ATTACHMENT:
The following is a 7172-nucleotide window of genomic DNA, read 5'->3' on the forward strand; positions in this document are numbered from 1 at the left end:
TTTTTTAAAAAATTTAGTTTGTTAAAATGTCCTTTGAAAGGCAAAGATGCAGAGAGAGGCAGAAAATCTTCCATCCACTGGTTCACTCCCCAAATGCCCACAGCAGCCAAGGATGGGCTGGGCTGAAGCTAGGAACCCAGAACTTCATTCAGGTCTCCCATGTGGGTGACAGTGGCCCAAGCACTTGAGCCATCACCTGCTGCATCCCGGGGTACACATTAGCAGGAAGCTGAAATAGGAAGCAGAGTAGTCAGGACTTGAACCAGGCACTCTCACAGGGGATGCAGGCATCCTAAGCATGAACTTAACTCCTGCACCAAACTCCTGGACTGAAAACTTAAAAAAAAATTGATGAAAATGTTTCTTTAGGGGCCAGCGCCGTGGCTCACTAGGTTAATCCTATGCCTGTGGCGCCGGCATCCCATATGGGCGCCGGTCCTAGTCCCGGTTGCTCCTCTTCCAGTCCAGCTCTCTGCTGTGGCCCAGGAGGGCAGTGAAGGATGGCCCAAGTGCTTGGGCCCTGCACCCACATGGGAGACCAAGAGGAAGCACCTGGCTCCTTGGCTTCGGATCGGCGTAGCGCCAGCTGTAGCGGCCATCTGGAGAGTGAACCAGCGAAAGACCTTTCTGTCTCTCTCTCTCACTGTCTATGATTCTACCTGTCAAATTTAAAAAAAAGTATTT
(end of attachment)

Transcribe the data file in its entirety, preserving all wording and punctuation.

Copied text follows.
The following is a 7172-nucleotide window of genomic DNA, read 5'->3' on the forward strand; positions in this document are numbered from 1 at the left end:
TTTTTTAAAAAATTTAGTTTGTTAAAATGTCCTTTGAAAGGCAAAGATGCAGAGAGAGGCAGAAAATCTTCCATCCACTGGTTCACTCCCCAAATGCCCACAGCAGCCAAGGATGGGCTGGGCTGAAGCTAGGAACCCAGAACTTCATTCAGGTCTCCCATGTGGGTGACAGTGGCCCAAGCACTTGAGCCATCACCTGCTGCATCCCGGGGTACACATTAGCAGGAAGCTGAAATAGGAAGCAGAGTAGTCAGGACTTGAACCAGGCACTCTCACAGGGGATGCAGGCATCCTAAGCATGAACTTAACTCCTGCACCAAACTCCTGGACTGAAAACTTAAAAAAAAATTGATGAAAATGTTTCTTTAGGGGCCAGCGCCGTGGCTCACTAGGTTAATCCTATGCCTGTGGCGCCGGCATCCCATATGGGCGCCGGTCCTAGTCCCGGTTGCTCCTCTTCCAGTCCAGCTCTCTGCTGTGGCCCAGGAGGGCAGTGAAGGATGGCCCAAGTGCTTGGGCCCTGCACCCACATGGGAGACCAAGAGGAAGCACCTGGCTCCTTGGCTTCGGATCGGCGTAGCGCCAGCTGTAGCGGCCATCTGGAGAGTGAACCAGCGAAAGACCTTTCTGTCTCTCTCTCTCACTGTCTATGATTCTACCTGTCAAATTTAAAAAAAAGTATTT